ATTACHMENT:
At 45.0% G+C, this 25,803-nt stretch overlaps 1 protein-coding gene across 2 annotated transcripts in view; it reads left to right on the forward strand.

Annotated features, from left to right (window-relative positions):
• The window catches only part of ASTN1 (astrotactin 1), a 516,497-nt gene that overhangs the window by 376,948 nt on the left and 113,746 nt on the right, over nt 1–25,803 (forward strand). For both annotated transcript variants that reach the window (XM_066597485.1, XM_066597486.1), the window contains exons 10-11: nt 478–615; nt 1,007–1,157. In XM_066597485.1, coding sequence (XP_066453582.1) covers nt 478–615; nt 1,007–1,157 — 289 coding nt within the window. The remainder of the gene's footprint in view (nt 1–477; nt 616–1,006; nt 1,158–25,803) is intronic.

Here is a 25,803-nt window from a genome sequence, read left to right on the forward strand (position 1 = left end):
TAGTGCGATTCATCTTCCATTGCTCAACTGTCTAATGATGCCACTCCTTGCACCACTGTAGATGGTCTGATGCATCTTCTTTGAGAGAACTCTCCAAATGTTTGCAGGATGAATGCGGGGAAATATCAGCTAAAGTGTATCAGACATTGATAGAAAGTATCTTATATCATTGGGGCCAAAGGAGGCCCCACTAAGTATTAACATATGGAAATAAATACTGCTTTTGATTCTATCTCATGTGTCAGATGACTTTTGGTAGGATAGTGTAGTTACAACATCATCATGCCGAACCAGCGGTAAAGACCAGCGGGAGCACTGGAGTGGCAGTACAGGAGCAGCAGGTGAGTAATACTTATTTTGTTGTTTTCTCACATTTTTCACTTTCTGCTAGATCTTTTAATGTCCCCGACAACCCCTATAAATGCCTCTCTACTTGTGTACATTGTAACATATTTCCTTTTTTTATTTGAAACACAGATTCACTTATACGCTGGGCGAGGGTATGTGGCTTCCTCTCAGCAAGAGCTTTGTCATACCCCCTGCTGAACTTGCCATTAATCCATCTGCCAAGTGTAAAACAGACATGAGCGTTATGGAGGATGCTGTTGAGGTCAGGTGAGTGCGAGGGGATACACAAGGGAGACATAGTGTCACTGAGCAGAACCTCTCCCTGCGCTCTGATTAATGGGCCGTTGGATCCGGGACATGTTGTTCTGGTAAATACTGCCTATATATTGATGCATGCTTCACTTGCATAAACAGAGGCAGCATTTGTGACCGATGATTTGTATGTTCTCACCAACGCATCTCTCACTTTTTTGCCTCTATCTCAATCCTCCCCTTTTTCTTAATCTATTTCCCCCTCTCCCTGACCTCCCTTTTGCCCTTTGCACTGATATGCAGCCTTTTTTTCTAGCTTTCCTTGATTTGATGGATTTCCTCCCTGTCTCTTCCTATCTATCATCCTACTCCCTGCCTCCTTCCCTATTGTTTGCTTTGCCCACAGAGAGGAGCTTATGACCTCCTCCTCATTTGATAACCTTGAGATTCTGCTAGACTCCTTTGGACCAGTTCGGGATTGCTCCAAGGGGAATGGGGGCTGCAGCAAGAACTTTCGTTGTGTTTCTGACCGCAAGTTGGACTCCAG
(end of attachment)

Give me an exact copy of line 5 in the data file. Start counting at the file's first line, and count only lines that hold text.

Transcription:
TAGTGCGATTCATCTTCCATTGCTCAACTGTCTAATGATGCCACTCCTTGCACCACTGTAGATGGTCTGATGCATCTTCTTTGAGAGAACTCTCCAAATGTTTGCAGGATGAATGCGGGGAAATATCAGCTAAAGTGTATCAGACATTGATAGAAAGTATCTTATATCATTGGGGCCAAAGGAGGCCCCACTAAGTATTAACATATGGAAATAAATACTGCTTTTGATTCTATCTCATGTGTCAGATGACTTTTGGTAGGATAGTGTAGTTACAACATCATCATGCCGAACCAGCGGTAAAGACCAGCGGGAGCACTGGAGTGGCAGTACAGGAGCAGCAGGTGAGTAATACTTATTTTGTTGTTTTCTCACATTTTTCACTTTCTGCTAGATCTTTTAATGTCCCCGACAACCCCTATAAATGCCTCTCTACTTGTGTACATTGTAACATATTTCCTTTTTTTATTTGAAACACAGATTCACTTATACGCTGGGCGAGGGTATGTGGCTTCCTCTCAGCAAGAGCTTTGTCATACCCCCTGCTGAACTTGCCATTAATCCATCTGCCAAGTGTAAAACAGACATGAGCGTTATGGAGGATGCTGTTGAGGTCAGGTGAGTGCGAGGGGATACACAAGGGAGACATAGTGTCACTGAGCAGAACCTCTCCCTGCGCTCTGATTAATGGGCCGTTGGATCCGGGACATGTTGTTCTGGTAAATACTGCCTATATATTGATGCATGCTTCACTTGCATAAACAGAGGCAGCATTTGTGACCGATGATTTGTATGTTCTCACCAACGCATCTCTCACTTTTTTGCCTCTATCTCAATCCTCCCCTTTTTCTTAATCTATTTCCCCCTCTCCCTGACCTCCCTTTTGCCCTTTGCACTGATATGCAGCCTTTTTTTCTAGCTTTCCTTGATTTGATGGATTTCCTCCCTGTCTCTTCCTATCTATCATCCTACTCCCTGCCTCCTTCCCTATTGTTTGCTTTGCCCACAGAGAGGAGCTTATGACCTCCTCCTCATTTGATAACCTTGAGATTCTGCTAGACTCCTTTGGACCAGTTCGGGATTGCTCCAAGGGGAATGGGGGCTGCAGCAAGAACTTTCGTTGTGTTTCTGACCGCAAGTTGGACTCCAG